Aaaahhh . . . fantasies. Everyone needs to indulge in an absorbing fantasy every once in a while. After all, life would be rather boring if we each didn't escape to our own little corner of our minds every so often. Admit it, you have fantasies. We all do; it's all just a matter of how "interesting" they really are or choose to become.
I'll even tell you that the opportunity to escape into another world, another life, offers one of the reasons that I truly enjoy reading. There's something incredibly appealing about slipping into another being's reality for just a few minutes or hours at a time.
In the past, I haven't really enjoyed reading traditional adult fantasies, though. They all seemed too heavy on science fiction which I'm really just not into. Perhaps because I taught upper elementary grades or since Curly Girl adores fantasy novels, I have tended to focus on fantasy books targeted toward children and young adults. So here goes . . .
Angela's Top 10 Fantasy Books and Series:
10. Eragon series by Christopher Paolini
I have to admit that I haven't actually read this series, but I included it since everyone else in my family adores it. Even though haven't read Eragon, Eldest, and Brisinger, I've heard large chunks of them read aloud while Patrick was reading them to Curly Girl (when she was younger) or to Car Guy (now). After reading them with her father in the past, Curly Girl has since read the series on her own, and Car Guy is absolutely obsessed with the world of dragons portrayed in the books. My seven-year-old has even renamed his sword Eragon and frequently struts around the house acting like his newfound hero. Hubby and Curly Girl place this series between Harry Potter and Lord of the Rings difficulty-wise, with it definitely evoking shades of Tolkien.
9. The Hobbit by J.R.R. Tolkien
After much prodding from Curly Girl, she and I read The Hobbit aloud in the spring. My daughter had already read the book twice before, but knew I probably wouldn't pick it up unless she asked me to read it aloud with her (our nightly bedtime ritual). I enjoyed it, and especially found it funny to send my children into giggles by raucously singing the dwarves' songs aloud. I'll definitely need to read The Hobbit again though to tap into a deeper level of meaning within the book, and I also plan to read Tolkien's The Lord of the Rings trilogy fairly soon.
8. A Wrinkle in Time by Madeline L'Engle
I first read A Wrinkle in Time as part of a Children's Literature class that I took years ago, but enjoyed it again when I read it aloud to my fifth grade class a while later. It's a great traditional young adult fantasy complete with different worlds and time travel. L'Engle also speaks of deeper ideas though, like the importance of being true to yourself and the danger of conformity.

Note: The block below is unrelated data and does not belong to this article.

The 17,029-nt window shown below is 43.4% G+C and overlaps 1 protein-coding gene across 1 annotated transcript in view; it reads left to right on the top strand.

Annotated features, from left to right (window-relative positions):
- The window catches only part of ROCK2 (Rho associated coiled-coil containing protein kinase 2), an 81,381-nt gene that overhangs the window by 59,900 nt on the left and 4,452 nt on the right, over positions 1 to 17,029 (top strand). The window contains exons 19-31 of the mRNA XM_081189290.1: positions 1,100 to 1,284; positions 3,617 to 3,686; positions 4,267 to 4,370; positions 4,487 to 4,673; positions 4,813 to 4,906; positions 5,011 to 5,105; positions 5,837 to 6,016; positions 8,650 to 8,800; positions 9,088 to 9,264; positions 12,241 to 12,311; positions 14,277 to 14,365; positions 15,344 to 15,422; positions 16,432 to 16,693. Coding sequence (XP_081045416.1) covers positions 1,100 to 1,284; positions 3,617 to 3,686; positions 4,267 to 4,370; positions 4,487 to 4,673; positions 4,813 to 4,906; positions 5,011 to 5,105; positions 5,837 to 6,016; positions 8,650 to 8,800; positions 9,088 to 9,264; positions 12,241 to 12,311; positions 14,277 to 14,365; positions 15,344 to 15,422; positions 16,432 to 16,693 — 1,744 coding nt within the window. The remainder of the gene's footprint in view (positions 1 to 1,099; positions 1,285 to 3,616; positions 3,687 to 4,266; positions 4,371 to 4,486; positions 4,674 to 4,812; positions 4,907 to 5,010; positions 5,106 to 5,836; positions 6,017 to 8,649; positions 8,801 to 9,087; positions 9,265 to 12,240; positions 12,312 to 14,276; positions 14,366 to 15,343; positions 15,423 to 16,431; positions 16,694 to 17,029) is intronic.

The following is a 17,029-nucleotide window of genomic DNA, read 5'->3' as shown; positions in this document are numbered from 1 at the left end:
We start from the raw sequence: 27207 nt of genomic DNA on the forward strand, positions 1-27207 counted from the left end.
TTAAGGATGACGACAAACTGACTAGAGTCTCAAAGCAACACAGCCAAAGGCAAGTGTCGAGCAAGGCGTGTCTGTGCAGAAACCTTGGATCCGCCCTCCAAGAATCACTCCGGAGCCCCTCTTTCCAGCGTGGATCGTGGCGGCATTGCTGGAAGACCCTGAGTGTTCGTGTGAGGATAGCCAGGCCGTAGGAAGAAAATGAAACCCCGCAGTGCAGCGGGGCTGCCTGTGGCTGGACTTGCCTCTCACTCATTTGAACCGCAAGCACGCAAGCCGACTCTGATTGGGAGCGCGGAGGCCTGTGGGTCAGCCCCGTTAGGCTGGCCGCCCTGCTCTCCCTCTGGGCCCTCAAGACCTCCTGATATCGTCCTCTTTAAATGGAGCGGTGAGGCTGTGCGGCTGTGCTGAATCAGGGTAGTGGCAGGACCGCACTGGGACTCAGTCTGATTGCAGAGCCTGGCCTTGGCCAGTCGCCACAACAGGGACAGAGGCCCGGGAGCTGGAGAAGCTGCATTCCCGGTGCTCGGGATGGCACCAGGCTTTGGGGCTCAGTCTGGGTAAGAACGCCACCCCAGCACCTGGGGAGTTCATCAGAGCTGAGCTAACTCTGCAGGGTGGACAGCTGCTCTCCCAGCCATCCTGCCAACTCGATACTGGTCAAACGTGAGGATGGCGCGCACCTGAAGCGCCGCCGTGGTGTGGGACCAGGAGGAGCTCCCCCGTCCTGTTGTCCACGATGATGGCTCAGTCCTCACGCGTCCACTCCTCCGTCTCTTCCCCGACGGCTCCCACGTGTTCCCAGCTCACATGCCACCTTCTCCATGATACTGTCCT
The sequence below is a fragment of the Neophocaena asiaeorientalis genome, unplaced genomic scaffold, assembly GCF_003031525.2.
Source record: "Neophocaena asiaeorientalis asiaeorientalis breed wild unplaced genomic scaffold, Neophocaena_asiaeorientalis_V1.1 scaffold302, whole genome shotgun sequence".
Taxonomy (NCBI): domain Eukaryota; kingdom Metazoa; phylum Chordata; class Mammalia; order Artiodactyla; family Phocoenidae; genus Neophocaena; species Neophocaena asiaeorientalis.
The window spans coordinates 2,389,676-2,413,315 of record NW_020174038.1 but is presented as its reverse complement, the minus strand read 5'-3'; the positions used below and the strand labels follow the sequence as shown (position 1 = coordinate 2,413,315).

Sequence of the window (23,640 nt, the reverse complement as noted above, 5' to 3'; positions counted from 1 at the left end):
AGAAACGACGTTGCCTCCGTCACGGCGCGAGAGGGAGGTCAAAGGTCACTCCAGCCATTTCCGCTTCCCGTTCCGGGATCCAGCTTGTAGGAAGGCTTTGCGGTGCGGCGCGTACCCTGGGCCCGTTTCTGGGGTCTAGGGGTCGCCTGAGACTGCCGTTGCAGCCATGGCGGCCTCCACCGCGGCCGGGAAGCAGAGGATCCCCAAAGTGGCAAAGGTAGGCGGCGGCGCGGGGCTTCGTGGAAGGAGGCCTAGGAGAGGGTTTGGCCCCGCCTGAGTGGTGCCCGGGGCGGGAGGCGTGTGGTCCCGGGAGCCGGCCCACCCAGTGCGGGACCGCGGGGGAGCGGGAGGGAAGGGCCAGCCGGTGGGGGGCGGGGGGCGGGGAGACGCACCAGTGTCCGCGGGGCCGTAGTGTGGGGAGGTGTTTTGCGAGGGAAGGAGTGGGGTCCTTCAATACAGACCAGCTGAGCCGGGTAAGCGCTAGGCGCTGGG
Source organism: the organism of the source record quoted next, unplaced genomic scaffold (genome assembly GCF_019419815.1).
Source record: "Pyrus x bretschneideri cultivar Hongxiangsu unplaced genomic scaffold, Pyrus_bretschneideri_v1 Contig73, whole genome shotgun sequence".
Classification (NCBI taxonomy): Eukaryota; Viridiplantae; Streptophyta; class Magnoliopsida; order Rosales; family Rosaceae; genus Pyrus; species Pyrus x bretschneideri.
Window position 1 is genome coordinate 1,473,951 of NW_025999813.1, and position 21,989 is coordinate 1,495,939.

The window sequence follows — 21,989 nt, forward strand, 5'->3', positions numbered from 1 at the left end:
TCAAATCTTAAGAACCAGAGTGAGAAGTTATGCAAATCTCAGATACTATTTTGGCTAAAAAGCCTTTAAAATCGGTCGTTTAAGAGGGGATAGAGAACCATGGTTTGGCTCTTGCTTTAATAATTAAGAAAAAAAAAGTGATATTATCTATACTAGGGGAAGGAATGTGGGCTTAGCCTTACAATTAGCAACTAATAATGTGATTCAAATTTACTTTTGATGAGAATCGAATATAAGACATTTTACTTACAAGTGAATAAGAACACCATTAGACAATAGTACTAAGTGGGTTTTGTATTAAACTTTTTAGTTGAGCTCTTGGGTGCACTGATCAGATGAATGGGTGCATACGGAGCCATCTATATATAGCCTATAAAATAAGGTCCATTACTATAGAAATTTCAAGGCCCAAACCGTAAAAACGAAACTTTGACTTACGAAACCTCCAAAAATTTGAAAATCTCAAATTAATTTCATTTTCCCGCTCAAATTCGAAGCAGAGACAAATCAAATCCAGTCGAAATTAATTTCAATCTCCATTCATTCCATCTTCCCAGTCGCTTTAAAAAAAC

A Wind in the Door, A Swiftly Tilting Planet, Many Waters, and An Acceptable Time complete L'Engle's A Wrinkle in Time quintet.
7. Stuart Little by E.B. White
Who doesn't love E.B. White? How can you not love Stuart Little and Charlotte's Web? Stuart Little is partially a sentimental pick. It was the first chapter book that I read aloud to Car Guy (He was three at the time.). After listening to the book, Car Guy kept asking for a pet mouse. Since I really didn't want a mouse in the house, the mouse request morphed into a hamster, then a guinea pig, and finally into our rabbit, Nibbles, that we have now. Even if you have seen the Stuart Little movie, read the book. It is such a delight.
6. The Giver by Lois Lowry
I'll admit that The Giver isn't one of my favorite books, as in "Oooh, I just love to lose myself in it," but it is one of the most thought-provoking books I have read. In this Newbery winner, Lowry creates an alternative world in which she examines the role of free choice and mind control in a society, euthanasia, psychotrophic drugs, and the purpose of families and citizens to a country's security. Heavy stuff, reminiscent of The Handmaid's Tale, but for a younger audience. Due to the novel's content, I would only recommend it for middle school students and up. In the interest of full disclosure, I have written and published a literature guide on The Giver (http://www.4secondarysolutions.com/Giver.htm).